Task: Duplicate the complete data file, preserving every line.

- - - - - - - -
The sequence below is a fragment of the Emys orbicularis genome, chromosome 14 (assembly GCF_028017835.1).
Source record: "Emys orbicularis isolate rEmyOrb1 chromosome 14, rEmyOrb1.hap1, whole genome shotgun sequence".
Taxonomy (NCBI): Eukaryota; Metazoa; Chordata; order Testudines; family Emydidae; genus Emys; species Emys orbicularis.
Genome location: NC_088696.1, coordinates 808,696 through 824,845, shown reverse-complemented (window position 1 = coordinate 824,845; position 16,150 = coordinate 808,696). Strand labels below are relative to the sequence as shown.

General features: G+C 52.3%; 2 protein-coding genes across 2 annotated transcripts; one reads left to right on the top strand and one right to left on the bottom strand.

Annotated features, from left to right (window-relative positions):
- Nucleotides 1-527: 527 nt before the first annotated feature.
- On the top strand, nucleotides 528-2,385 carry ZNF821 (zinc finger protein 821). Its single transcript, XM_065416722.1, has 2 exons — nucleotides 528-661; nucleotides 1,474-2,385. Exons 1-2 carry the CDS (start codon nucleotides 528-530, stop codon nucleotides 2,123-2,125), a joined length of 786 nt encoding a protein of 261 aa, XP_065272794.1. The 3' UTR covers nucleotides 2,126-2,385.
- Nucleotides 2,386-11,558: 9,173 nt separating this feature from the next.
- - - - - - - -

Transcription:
The sequence below is a fragment of the Emys orbicularis genome, chromosome 14 (assembly GCF_028017835.1).
Source record: "Emys orbicularis isolate rEmyOrb1 chromosome 14, rEmyOrb1.hap1, whole genome shotgun sequence".
Taxonomy (NCBI): Eukaryota; Metazoa; Chordata; order Testudines; family Emydidae; genus Emys; species Emys orbicularis.
Genome location: NC_088696.1, coordinates 808,696 through 824,845, shown reverse-complemented (window position 1 = coordinate 824,845; position 16,150 = coordinate 808,696). Strand labels below are relative to the sequence as shown.

General features: G+C 52.3%; 2 protein-coding genes across 2 annotated transcripts; one reads left to right on the top strand and one right to left on the bottom strand.

Annotated features, from left to right (window-relative positions):
- Nucleotides 1-527: 527 nt before the first annotated feature.
- On the top strand, nucleotides 528-2,385 carry ZNF821 (zinc finger protein 821). Its single transcript, XM_065416722.1, has 2 exons — nucleotides 528-661; nucleotides 1,474-2,385. Exons 1-2 carry the CDS (start codon nucleotides 528-530, stop codon nucleotides 2,123-2,125), a joined length of 786 nt encoding a protein of 261 aa, XP_065272794.1. The 3' UTR covers nucleotides 2,126-2,385.
- Nucleotides 2,386-11,558: 9,173 nt separating this feature from the next.